Since their inception, this page has supported the Regents plan to increase standards for high school graduation. We still do. It is important that New York students are able to compete for top-level 21st century jobs, and that means having a sound education.
However, as Regents standards become entrenched, it is becoming clear that some students are getting lost in the shuffle. They are dropping out and giving up.
As detailed recently by News reporter Peter Simon, superintendents from suburban school districts are becoming increasingly concerned about the tougher state standards and the ability of a portion of their student bodies to earn a Regents diploma. Many students who don't pass the exams are in danger of dropping out of school.
It's too early in the process to give up on the higher standards. Districts need time to show they can bring current students up to speed while building a foundation for younger pupils that will enable the vast majority of them to meet the new standards.
That said, should schools find that a significant portion of seniors fail to meet the standards, and thus are disqualified from earning a high school diploma, state education officials should begin thinking about a Plan B. Not every high school senior will be going to college. To send them into the world without a high school diploma exacts a penalty far too severe.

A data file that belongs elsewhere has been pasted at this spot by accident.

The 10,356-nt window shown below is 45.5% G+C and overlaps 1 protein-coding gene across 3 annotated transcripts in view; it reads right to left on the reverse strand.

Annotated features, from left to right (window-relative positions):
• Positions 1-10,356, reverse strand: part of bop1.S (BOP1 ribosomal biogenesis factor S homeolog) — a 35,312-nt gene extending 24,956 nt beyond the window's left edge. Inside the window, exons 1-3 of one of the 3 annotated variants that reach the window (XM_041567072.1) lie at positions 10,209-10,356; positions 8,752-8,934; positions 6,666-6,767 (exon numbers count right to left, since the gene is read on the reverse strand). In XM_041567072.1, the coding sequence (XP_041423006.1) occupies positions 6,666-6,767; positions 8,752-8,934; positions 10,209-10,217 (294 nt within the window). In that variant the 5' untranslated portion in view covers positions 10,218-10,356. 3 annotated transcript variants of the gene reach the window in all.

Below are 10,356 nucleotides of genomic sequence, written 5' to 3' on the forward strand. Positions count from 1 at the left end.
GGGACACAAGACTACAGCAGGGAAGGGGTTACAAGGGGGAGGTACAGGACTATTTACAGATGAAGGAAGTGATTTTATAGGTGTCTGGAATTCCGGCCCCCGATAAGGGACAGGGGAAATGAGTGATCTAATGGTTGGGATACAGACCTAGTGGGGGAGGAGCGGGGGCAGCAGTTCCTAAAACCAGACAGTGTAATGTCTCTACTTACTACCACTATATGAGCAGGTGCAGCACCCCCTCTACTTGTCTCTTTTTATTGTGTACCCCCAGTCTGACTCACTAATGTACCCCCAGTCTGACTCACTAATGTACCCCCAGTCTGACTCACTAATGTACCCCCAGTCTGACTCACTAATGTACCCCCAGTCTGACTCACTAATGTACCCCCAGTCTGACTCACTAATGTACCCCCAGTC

For those students who choose not to continue on to college, there may be a need to offer them a secondary diploma that does not require passing state exams in math, English, global studies, American history and science. Districts may need to offer viable choices to those students other than a Regents diploma or no diploma at all.
Moreover, districts may not have the resources to offer the help that students were promised. At one point, decision-makers thought there would be money to provide extra help and tutoring. School districts are doing their best, but the money has dried up as the economy has faltered.
The New York State School Boards Association delegate assembly recently passed a resolution seeking legislation that would give boards of education the option to award a local high school diploma. Those districts would have to provide alternative courses and multiple assessments that respond more adequately and meaningfully to students' individual abilities, talents, interests and educational and vocational goals.
State Education Commissioner Richard Mills said he has no intention of driving this bus -- higher standards -- off a cliff. We're not asking him to stop the bus, but it would be nice if he gave some indication that he knows where the brake is.